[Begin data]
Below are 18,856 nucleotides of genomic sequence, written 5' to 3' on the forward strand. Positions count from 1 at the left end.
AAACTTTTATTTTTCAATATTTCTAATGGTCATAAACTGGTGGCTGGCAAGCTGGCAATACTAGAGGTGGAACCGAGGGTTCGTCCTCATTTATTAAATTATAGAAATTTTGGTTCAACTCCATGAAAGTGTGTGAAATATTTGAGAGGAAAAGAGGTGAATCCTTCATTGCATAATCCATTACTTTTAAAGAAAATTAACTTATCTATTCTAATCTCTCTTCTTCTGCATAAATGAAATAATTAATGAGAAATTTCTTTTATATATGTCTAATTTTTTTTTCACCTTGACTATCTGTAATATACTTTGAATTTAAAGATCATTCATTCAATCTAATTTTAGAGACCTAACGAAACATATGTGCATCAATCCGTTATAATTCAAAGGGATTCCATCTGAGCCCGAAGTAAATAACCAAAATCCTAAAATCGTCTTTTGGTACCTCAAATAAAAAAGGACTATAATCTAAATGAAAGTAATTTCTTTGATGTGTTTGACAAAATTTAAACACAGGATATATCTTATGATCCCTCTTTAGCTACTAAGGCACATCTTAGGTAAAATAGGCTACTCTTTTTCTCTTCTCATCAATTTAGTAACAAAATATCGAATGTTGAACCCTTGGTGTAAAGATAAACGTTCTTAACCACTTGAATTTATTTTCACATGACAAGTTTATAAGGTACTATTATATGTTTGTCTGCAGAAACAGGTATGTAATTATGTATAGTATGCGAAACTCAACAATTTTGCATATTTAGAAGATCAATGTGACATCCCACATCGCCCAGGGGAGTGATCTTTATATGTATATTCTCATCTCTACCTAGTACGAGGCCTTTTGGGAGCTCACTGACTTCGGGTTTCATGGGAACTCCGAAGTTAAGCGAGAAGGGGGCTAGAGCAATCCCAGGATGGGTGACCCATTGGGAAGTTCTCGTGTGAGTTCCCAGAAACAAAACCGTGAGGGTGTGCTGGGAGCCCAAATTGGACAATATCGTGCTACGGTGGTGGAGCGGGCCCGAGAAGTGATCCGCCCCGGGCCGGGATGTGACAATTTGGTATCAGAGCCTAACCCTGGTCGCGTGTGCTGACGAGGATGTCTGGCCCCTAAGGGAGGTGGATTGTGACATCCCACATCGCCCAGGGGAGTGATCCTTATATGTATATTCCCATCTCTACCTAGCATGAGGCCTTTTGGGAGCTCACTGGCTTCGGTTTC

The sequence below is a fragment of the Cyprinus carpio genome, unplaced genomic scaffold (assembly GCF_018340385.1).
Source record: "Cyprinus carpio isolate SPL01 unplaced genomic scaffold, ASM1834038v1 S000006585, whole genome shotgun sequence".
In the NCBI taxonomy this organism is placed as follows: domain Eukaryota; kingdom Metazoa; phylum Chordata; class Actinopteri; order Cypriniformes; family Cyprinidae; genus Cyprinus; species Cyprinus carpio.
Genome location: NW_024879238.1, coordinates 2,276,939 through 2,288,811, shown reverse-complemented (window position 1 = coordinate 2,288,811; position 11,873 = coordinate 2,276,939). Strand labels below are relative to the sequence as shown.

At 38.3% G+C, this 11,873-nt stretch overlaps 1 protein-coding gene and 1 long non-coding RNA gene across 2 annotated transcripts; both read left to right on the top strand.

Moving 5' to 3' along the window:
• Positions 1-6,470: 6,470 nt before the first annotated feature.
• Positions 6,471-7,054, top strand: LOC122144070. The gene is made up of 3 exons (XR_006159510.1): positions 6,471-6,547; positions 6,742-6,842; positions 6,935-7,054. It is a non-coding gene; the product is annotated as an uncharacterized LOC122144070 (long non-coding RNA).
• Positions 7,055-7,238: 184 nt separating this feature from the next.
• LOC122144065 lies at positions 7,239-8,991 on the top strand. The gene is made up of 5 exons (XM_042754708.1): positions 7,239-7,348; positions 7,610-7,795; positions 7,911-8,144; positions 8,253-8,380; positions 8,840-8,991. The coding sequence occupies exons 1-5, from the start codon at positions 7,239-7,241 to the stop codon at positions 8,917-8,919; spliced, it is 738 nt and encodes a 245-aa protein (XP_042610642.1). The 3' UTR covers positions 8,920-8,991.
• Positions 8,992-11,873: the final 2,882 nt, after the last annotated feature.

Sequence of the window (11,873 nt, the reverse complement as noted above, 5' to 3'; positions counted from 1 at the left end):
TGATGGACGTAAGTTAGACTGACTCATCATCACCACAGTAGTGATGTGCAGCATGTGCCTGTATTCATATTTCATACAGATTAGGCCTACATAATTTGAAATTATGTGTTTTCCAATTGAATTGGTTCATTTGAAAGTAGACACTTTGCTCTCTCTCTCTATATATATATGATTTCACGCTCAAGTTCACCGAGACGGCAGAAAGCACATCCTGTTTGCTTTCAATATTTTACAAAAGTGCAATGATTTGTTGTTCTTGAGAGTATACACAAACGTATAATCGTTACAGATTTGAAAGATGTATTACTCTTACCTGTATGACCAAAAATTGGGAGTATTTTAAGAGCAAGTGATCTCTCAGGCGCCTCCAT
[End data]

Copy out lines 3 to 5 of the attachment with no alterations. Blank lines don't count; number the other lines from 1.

The sequence below is a fragment of the Cyprinus carpio genome, unplaced genomic scaffold (assembly GCF_018340385.1).
Source record: "Cyprinus carpio isolate SPL01 unplaced genomic scaffold, ASM1834038v1 S000006585, whole genome shotgun sequence".
In the NCBI taxonomy this organism is placed as follows: domain Eukaryota; kingdom Metazoa; phylum Chordata; class Actinopteri; order Cypriniformes; family Cyprinidae; genus Cyprinus; species Cyprinus carpio.